New Regulations a Pain in the Neck for Chiropractic 'Runners'

by Mark Friedman  on Monday, Aug. 18, 2014 12:00 am  

Chiropractor Heath Lenox used runner Roger Pleasant and his companies to persuade auto accident victims to come to Lenox’s clinic in Little Rock. Lenox stopped using Pleasant and his companies on June 25. | (Photo by Mark Friedman)

For more than a decade, the chiropractic association has been trying to limit chiropractors’ use of runners. But opponents faced a huge hurdle: a 2001 state Supreme Court ruling that said regulation limiting chiropractors’ use of a telemarketing firm to attract clients was “an unconstitutional infringement on commercial speech, in violation of the First Amendment.”

Other attempts to stop the runners also failed. In the 2011 legislative session, a bill that would have placed a 60-day waiting period on a medical provider’s use of information from police reports for the purpose of selling a service failed to get out of committee.

But Wills was able to push through Act 513 in 2013. While the legislation doesn’t limit the use of runners, it requires them to register with the Chiropractic Board. As of last week, 68 procurers were registered.

The legislation also allows the board to regulate the procurers, authority the board did not previously have, which made it difficult to prove that a runner had been paid by a particular chiropractor.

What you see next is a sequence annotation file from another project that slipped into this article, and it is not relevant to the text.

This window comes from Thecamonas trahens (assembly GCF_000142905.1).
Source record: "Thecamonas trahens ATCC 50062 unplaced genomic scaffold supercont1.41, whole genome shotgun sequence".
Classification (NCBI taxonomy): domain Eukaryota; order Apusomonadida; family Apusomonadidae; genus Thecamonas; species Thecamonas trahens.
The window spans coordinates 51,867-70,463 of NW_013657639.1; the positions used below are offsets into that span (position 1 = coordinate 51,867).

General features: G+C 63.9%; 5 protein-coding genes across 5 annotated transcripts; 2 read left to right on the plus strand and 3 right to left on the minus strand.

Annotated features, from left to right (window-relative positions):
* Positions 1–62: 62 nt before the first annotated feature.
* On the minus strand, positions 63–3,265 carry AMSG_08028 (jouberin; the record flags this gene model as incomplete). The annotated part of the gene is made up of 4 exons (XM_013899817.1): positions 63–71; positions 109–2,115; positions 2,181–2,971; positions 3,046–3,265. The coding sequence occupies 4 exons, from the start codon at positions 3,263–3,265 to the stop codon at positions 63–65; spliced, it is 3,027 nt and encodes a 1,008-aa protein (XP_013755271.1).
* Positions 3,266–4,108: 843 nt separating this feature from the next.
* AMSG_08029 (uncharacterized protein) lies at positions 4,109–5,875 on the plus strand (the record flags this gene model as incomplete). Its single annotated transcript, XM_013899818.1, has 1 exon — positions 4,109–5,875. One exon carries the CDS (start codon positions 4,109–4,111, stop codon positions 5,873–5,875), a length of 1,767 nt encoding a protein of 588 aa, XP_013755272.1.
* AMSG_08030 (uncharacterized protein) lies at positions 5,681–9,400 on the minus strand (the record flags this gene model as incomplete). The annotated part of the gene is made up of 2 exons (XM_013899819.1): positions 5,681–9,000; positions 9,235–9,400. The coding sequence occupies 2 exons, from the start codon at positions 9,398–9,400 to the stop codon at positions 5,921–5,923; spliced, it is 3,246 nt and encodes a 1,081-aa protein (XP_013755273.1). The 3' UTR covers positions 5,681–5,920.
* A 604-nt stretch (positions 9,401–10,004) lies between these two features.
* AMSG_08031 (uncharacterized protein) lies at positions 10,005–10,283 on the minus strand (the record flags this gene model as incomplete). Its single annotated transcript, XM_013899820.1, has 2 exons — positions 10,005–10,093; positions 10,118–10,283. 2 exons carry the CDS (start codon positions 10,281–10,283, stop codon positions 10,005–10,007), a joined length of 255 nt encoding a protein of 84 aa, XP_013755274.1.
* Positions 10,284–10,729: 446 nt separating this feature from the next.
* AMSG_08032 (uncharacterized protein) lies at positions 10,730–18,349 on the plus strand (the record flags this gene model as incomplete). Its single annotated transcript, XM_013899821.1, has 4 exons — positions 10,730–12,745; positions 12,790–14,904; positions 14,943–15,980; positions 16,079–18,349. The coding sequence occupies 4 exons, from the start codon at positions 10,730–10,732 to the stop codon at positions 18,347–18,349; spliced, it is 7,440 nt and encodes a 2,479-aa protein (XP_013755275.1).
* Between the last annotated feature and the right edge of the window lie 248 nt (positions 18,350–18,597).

With the new law, Wills said, a paper trail is established between the doctor and the procurer.

“If a complaint is brought, that should help build a case against someone who is being a bad actor,” Wills said.

Lawyer Perceives Fraud

The difficulty of proving which runner was employed by which chiropractor was highlighted in a complaint filed by Bill Wharton of Conway, a staff attorney for the Arkansas Highway & Transportation Department, against Sherwood chiropractor Mark Varley.

The board held a hearing on his complaint on April 17, and it opened a window into the world of chiropractors and runners.

Wharton testified that he was in an auto accident on Dec. 3, 2012, eight months before the registration regulations took effect. The next day, Wharton received a call at work from a woman who said she represented the insurance company for the other driver. She told Wharton that the other driver’s insurer was accepting liability for the accident, but she wanted to make sure that he was not injured. She directed him to Varley’s clinic, so Wharton went there that day.

Only after he received a bill from his insurance carrier did Wharton realize that something “fraudulent had occurred,” he told the board. He said he was lied to by the woman who called him.

After Wharton complained, Varley wrote off the bill. Wharton filed the complaint anyway under the assumption that the caller worked for Varley.



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